Special education departments nationwide have to find ways to address spending cuts to their programs. A school district in Connecticut plans to face its budget deficit by proposing a reduction in contracted specialists, an increase in mainstreaming time and using current special education staff to fill vacancies.
by Yevgeniya Davydov -
Untamable? That’s how special education spending in Darien is frequently characterized, and last year its budget increased by 5%.
This year, the proposed change is 1.89%, with large cuts to contracted speech, physical therapy and occupational therapy specialists.
“Our goal in the last few years is to make sure we’re providing the most appropriate program for our students, and the most and efficient way we think that we continue to make strides in that area,” Dr. Diedre Osypuk, director of special education, told the Board of Education at a recent meeting.
Osypuk said that next year’s proposed budget was created with several goals in mind — fostering student “independence,” decreasing teacher’s reliance on consultants and practicing fiscal responsibility in the community.
Early in the year, the district put forward a goal, to provide a “continuum of services” between general education and special education. This means that special education students should be spending more time with their non-disabled peers in the classroom, and vice versa. The district’s goal is to have 80% of students spending 79 to 100% of their time in a general classroom, Osypuk said, and in 2012, 79% of students spent the maximum recommended time in regular classrooms. A graph in her presentation revealed that more than 70% of special education students consistently spent the majority of their time with non-disabled peers over the past school years.
For continuity between classrooms, both special education and general education teachers need to be aware of all of the students’ needs and lessons. Ospyuk proposed for $49,142 to spend on professional development, compared to last year’s $9,750. The funds would be used to train all of the special education teachers in “very specific reading programs,” including Wilson, Lindamood-Bell and Orton-Gillingham; instruction on readers’, writers’, and math workshop models to mirror the curriculum changes in general classrooms; and train the psychologists on the proper way of diagnosing autism.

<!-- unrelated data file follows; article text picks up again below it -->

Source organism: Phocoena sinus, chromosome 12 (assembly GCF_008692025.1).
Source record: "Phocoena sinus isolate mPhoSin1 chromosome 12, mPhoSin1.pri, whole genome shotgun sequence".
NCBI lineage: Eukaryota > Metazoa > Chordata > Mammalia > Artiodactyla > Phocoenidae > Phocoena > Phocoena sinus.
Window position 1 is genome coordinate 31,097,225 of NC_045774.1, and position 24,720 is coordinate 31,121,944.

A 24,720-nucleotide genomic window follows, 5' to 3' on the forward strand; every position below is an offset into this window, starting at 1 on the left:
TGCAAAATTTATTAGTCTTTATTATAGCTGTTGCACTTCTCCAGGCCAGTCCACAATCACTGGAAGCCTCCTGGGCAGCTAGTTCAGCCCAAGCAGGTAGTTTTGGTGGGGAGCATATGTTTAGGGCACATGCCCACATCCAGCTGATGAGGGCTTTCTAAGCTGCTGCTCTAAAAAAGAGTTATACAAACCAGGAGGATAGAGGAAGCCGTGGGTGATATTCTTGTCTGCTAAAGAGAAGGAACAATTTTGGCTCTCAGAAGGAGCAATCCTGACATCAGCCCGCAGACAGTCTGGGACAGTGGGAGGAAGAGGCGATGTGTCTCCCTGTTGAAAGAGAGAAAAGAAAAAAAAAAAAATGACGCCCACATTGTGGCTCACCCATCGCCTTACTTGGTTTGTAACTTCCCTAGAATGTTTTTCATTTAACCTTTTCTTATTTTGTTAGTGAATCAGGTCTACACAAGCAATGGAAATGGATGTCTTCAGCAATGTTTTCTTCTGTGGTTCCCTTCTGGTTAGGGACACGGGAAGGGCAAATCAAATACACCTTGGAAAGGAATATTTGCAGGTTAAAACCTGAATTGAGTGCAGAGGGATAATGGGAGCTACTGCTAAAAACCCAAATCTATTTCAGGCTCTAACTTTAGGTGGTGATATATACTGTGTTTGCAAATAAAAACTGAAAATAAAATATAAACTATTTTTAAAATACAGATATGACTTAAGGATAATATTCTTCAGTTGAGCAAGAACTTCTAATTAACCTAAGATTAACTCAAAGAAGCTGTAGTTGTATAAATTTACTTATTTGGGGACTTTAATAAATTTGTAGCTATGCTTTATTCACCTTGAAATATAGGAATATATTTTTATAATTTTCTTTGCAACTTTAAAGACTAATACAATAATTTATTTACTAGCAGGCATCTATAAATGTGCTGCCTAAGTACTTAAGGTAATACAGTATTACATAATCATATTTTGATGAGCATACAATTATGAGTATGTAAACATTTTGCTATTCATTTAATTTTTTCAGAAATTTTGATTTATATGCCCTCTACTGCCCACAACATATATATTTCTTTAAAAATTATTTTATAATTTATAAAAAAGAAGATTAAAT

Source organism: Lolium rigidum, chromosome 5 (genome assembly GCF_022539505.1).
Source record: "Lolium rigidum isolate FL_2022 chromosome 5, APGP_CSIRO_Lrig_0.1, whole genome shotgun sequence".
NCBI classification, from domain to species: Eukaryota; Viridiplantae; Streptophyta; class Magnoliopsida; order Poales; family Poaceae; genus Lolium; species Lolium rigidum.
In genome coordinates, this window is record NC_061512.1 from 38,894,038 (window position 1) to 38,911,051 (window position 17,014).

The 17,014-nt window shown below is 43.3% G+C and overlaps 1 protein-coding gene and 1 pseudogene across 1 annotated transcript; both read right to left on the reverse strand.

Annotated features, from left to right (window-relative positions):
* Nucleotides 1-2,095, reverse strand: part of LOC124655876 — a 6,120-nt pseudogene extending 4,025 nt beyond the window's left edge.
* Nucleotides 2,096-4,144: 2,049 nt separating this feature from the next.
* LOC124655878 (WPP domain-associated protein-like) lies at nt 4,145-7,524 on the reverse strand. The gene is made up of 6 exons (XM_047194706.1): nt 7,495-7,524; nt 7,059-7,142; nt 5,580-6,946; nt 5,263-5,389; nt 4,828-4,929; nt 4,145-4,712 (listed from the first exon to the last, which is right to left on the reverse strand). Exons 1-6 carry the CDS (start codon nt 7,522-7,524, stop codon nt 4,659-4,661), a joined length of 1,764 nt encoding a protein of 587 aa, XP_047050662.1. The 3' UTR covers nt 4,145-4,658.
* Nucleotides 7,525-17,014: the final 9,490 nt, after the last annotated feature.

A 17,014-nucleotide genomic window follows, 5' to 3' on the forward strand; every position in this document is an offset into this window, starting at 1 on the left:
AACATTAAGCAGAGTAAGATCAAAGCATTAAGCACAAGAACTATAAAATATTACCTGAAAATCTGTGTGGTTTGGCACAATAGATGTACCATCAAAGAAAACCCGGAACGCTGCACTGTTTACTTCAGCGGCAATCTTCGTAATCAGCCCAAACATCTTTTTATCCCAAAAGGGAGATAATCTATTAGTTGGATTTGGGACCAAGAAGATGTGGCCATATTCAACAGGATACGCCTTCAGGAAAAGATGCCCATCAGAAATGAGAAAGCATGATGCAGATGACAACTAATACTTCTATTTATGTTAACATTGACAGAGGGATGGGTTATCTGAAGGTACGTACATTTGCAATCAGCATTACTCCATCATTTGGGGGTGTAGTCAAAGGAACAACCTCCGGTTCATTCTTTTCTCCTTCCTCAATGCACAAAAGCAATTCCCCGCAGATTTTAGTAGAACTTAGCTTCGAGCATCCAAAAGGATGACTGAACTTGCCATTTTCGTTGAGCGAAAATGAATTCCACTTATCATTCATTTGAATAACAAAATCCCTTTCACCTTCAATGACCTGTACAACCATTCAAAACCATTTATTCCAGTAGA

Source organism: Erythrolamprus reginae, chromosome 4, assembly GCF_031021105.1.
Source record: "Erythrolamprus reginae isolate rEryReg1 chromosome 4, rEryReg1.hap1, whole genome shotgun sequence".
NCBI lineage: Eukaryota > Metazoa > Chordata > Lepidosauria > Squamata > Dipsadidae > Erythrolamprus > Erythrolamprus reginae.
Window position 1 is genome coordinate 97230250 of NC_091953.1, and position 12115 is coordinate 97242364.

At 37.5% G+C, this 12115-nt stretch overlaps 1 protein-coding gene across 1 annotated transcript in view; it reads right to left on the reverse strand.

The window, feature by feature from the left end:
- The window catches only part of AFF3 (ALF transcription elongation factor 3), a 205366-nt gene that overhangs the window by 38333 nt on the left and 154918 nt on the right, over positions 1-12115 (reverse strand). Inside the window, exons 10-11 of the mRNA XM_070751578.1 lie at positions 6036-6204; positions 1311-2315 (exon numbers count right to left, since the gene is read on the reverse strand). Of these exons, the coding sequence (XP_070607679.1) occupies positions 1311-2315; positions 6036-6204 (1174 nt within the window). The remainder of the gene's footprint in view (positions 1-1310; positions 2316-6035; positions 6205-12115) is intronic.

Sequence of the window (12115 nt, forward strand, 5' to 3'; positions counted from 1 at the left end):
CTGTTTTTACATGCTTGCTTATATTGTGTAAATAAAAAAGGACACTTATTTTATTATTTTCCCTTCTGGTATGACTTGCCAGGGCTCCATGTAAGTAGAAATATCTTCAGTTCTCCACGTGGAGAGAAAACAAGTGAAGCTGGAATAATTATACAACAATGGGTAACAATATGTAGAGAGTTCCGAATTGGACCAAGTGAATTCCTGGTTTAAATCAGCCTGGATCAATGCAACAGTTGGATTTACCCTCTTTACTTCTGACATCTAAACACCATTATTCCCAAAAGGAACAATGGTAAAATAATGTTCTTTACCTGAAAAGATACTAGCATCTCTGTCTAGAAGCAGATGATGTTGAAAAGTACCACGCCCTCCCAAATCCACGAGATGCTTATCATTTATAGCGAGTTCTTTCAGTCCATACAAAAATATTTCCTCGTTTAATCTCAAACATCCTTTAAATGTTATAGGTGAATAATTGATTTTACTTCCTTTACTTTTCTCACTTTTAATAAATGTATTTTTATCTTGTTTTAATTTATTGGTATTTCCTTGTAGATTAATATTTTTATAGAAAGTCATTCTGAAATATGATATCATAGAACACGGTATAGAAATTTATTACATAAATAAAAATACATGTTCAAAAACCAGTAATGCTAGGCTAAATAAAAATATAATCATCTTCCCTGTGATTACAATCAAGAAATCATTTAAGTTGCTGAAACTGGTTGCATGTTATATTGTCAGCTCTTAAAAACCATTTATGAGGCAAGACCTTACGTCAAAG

She also proposed that the department ask current staff members to fill vacancies, and deliver services to homebound or out-of-district students whenever possible. This means that specialists on staff will work with students instead of consultants. Specifically, the district could use their speech pathologist for out-of-district “speech and language” services. There is one teacher in Darien who is certified to teach special education and also to hearing impaired students, Osypuk said. This will lead to less spending on speech therapists, teachers aides, and consultant services, she said.
These new guidelines are apparent in the proposed budget, where several budget lines would decrease in the next school year. The department is asking for $72,903 for contracted speech services, a 72.03% decrease from the last budget cycle. There were also two speech therapist resignations this year, which is reflected in the proposed budget — a decrease of $126,242. An additional $44,064 of speech therapist salaries would be covered by a grant.
Contracted physical therapy costs would fall 62.59% if the district spends $76,696 in the next school year. The district hired one full time physical therapist in January 2012, according to the budget report.
The district would spend $2,438,481 on teacher aides’ salaries next year, compared to $2,514,968 currently. “Modification to this line represent approximately 2.8 resignations that were able to be filled with existing staff,” the budget report states.
Consultant services in operating expenses would also decrease, by 41.25%, to $357,156.
Similar to the overall district spending on substitute teachers, special education would need $73,670 to cover substitutes, compared to $53,000 last year.
Read more at Special ed personnel costs decrease, students increase.
[Via Darien Times]